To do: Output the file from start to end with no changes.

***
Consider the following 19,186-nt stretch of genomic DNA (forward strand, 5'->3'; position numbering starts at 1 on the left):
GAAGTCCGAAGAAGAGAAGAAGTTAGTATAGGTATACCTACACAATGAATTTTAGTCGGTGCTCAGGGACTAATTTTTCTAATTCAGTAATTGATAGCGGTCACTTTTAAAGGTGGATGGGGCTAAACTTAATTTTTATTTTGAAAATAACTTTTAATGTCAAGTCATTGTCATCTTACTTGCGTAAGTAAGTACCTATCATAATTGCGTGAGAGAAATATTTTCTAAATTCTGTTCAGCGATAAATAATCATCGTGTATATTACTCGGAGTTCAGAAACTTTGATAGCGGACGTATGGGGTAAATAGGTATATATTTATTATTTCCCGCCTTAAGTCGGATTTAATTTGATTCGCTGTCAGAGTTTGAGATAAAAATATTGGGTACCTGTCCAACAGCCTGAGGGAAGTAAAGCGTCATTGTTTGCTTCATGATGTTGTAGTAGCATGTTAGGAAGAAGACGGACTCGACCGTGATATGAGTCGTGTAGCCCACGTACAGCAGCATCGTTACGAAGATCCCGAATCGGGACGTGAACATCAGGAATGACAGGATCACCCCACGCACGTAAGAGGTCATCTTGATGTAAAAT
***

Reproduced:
Consider the following 19,186-nt stretch of genomic DNA (forward strand, 5'->3'; position numbering starts at 1 on the left):
GAAGTCCGAAGAAGAGAAGAAGTTAGTATAGGTATACCTACACAATGAATTTTAGTCGGTGCTCAGGGACTAATTTTTCTAATTCAGTAATTGATAGCGGTCACTTTTAAAGGTGGATGGGGCTAAACTTAATTTTTATTTTGAAAATAACTTTTAATGTCAAGTCATTGTCATCTTACTTGCGTAAGTAAGTACCTATCATAATTGCGTGAGAGAAATATTTTCTAAATTCTGTTCAGCGATAAATAATCATCGTGTATATTACTCGGAGTTCAGAAACTTTGATAGCGGACGTATGGGGTAAATAGGTATATATTTATTATTTCCCGCCTTAAGTCGGATTTAATTTGATTCGCTGTCAGAGTTTGAGATAAAAATATTGGGTACCTGTCCAACAGCCTGAGGGAAGTAAAGCGTCATTGTTTGCTTCATGATGTTGTAGTAGCATGTTAGGAAGAAGACGGACTCGACCGTGATATGAGTCGTGTAGCCCACGTACAGCAGCATCGTTACGAAGATCCCGAATCGGGACGTGAACATCAGGAATGACAGGATCACCCCACGCACGTAAGAGGTCATCTTGATGTAAAAT